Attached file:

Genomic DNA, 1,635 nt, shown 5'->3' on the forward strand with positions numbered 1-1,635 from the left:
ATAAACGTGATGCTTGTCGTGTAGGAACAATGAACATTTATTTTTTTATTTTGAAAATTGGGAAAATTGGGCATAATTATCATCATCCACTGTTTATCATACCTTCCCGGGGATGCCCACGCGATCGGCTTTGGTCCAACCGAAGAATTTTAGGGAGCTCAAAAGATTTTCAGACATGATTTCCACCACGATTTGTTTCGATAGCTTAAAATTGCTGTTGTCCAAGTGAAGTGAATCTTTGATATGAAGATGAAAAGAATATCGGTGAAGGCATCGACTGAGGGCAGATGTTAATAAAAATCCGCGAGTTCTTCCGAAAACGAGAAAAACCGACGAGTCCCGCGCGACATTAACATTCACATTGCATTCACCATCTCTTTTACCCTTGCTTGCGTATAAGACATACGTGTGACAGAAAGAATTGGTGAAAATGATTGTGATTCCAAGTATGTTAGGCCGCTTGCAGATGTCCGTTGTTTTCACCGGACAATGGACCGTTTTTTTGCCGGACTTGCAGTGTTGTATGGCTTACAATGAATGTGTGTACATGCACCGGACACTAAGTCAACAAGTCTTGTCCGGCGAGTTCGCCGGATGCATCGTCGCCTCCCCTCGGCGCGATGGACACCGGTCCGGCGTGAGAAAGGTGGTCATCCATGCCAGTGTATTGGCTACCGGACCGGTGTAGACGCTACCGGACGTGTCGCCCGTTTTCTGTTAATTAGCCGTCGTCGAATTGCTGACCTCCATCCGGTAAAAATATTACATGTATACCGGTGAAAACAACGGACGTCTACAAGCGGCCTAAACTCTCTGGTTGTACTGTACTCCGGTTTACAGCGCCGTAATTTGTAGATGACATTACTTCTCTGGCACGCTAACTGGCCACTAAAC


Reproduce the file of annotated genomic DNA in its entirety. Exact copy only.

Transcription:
Genomic DNA, 1,635 nt, shown 5'->3' on the forward strand with positions numbered 1-1,635 from the left:
ATAAACGTGATGCTTGTCGTGTAGGAACAATGAACATTTATTTTTTTATTTTGAAAATTGGGAAAATTGGGCATAATTATCATCATCCACTGTTTATCATACCTTCCCGGGGATGCCCACGCGATCGGCTTTGGTCCAACCGAAGAATTTTAGGGAGCTCAAAAGATTTTCAGACATGATTTCCACCACGATTTGTTTCGATAGCTTAAAATTGCTGTTGTCCAAGTGAAGTGAATCTTTGATATGAAGATGAAAAGAATATCGGTGAAGGCATCGACTGAGGGCAGATGTTAATAAAAATCCGCGAGTTCTTCCGAAAACGAGAAAAACCGACGAGTCCCGCGCGACATTAACATTCACATTGCATTCACCATCTCTTTTACCCTTGCTTGCGTATAAGACATACGTGTGACAGAAAGAATTGGTGAAAATGATTGTGATTCCAAGTATGTTAGGCCGCTTGCAGATGTCCGTTGTTTTCACCGGACAATGGACCGTTTTTTTGCCGGACTTGCAGTGTTGTATGGCTTACAATGAATGTGTGTACATGCACCGGACACTAAGTCAACAAGTCTTGTCCGGCGAGTTCGCCGGATGCATCGTCGCCTCCCCTCGGCGCGATGGACACCGGTCCGGCGTGAGAAAGGTGGTCATCCATGCCAGTGTATTGGCTACCGGACCGGTGTAGACGCTACCGGACGTGTCGCCCGTTTTCTGTTAATTAGCCGTCGTCGAATTGCTGACCTCCATCCGGTAAAAATATTACATGTATACCGGTGAAAACAACGGACGTCTACAAGCGGCCTAAACTCTCTGGTTGTACTGTACTCCGGTTTACAGCGCCGTAATTTGTAGATGACATTACTTCTCTGGCACGCTAACTGGCCACTAAAC